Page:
In my first two posts about alternative KM tools I wrote about audio – digital voice recorders and voice-recognition software. One could consider this “old-school” technology, because the stuff has been around for a long time. Another technology that’s been around for a long time is PC-based video – around, but possibly not as accessible as it is now. YouTube and the various Internet video sites are a relatively new phenomenon, mostly because breakthroughs and video technology that reduces file size while retaining image quality.
Sure, I like angry hamsters and vintage 80’s videos just as much as the next guy, but a series of revelations in quick succession made me stop and take another look …
Follow Him Around
All too often, the classic on-the-job training technique has been “just follow Jim around, and do what he does for the next three weeks …”. This kind of unstructured training doesn’t lend itself to easily to written documentation – it’s the nature of the process as well is the nature of the people. Video, however, allows us to simulate this “follow him around” approach; an excellent example is given in the Chris Gemignani video (courtesy of Jon Udell), showing how to re-create a complicated graphic from the New York Times in MS Excel. This is the type of “training video” that is perfect for someone who is relatively familiar with Excel, but just needs to understand some new and different ways to manipulate the graphic elements.
This kind of approach clicked with me, because this was my preferred method for learning a new programming environment. If I could just get an experienced programmer to take me through the edit / compile / debug / build cycle, I would be off and running. In a previous post I talked about a session with Jon Udell and Anders Hejlsberg, where the interaction between programmer and IDE was demonstrated while talking about concepts in SQL and XML – perfect stuff for the Experienced programmer looking to will learn or understand the interaction with the Visual Studio IDE.
I noticed something while listening to both of these videos; the narrators have a similar conversation style. I think it affected my screencast style; I’ve made a few instructional videos at work, and I find the rhythm and tone of my narration match what these guys are doing. It’s definitely different than public speaking – you are trying to enunciate while trying not to sound like a robot. It can be very “conversational” – no concerns about a few ums, ers, oops, and hey, check that out. This is quite natural, because you are screen casting an actual session, and it’s not really practical to script out the whole thing. The best script for these “watch-over-my-shoulder” videos is just an outline of the key items that you will walk the person through – you’ll still narrate and react to things like system performance, and mistyped words, and interesting pop-ups.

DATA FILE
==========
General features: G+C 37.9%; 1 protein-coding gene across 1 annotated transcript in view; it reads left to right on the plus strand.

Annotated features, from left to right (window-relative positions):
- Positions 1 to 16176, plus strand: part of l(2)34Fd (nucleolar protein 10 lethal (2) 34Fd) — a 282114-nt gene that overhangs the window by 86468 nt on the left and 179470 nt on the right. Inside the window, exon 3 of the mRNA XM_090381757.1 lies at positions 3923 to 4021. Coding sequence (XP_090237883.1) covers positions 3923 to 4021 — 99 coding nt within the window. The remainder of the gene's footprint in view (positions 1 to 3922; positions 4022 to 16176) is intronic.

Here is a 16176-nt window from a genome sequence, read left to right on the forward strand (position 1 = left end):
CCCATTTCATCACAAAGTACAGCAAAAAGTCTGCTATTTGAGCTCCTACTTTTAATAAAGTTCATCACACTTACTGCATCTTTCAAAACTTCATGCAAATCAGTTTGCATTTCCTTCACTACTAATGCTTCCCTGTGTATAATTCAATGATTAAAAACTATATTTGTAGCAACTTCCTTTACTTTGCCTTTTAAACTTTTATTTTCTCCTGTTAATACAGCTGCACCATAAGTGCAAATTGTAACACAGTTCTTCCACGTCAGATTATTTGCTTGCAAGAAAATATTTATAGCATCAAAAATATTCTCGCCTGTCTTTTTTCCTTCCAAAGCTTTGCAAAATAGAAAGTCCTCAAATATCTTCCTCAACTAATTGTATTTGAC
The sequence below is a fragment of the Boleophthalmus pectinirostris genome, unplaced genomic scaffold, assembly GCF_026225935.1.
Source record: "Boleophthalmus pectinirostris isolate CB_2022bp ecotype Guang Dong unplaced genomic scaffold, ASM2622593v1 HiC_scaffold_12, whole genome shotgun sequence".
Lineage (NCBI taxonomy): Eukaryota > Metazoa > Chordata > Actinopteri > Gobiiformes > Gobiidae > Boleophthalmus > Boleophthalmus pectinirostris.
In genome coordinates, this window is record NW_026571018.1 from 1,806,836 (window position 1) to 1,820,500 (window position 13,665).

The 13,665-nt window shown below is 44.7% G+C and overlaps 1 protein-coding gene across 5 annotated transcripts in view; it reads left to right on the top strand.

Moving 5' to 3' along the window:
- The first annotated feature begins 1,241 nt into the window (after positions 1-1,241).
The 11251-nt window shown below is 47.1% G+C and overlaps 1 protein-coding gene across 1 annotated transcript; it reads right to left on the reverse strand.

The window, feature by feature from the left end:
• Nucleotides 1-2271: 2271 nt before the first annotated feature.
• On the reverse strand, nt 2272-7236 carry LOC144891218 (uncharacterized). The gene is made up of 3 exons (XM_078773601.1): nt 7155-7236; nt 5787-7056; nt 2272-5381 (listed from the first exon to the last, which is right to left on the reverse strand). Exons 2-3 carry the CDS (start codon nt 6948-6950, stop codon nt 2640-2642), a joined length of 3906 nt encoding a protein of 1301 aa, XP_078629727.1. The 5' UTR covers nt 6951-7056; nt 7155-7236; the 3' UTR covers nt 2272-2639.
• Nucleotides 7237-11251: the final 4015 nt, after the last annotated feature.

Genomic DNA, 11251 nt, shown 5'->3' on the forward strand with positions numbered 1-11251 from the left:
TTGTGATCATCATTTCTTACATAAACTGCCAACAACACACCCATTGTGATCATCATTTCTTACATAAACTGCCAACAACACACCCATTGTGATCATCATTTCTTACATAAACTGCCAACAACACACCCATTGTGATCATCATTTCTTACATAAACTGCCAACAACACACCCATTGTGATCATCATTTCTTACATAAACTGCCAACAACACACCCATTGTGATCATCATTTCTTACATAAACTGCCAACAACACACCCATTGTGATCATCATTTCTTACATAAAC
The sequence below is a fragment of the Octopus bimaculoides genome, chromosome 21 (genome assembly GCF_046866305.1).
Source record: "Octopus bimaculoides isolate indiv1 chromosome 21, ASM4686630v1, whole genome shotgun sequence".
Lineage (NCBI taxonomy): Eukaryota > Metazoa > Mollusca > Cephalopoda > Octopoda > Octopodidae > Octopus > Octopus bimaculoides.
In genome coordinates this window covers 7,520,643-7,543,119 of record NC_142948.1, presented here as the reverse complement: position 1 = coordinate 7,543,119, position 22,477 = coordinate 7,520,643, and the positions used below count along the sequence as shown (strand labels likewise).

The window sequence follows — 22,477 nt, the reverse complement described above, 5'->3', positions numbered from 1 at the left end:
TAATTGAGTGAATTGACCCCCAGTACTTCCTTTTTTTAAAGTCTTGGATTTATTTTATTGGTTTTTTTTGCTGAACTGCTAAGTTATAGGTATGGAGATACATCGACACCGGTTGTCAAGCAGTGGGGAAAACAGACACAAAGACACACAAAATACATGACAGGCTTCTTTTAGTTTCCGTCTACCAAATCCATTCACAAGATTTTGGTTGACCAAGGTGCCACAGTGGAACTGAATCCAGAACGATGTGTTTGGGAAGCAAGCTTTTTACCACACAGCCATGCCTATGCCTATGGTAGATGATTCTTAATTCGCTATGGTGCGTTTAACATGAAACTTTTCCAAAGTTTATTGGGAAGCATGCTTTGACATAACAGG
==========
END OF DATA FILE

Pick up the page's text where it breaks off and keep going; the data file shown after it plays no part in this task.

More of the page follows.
There are plenty of places on the web where video-based instruction is taking hold …
- Seth Godin notes that …
YouTube has become a significant force in business learning. People that would never read a 200 page book will happily watch a three minute video.
… and points to a Squidoo page with a number of typical training videos
- TechCrunch has an item on Pitzer College and a for-credit class on Learning from YouTube
- ExpertVillage is a new site dedicated specifically to instructional videos; interesting note is relatively difficult to find a pure technology instructional video on the site
So don’t wait – go find yourself a nice flash screen test tool, a reasonably decent microphone, and start creating videos – you’ll probably find it a lot easier than writing!
See the whole Alternative KM Tools series:
- (1 of 3) Audio Files for Audiophiles
- (2 of 3) Typing as Fast as I Can Talk
- (3 of 3) Follow Him Around
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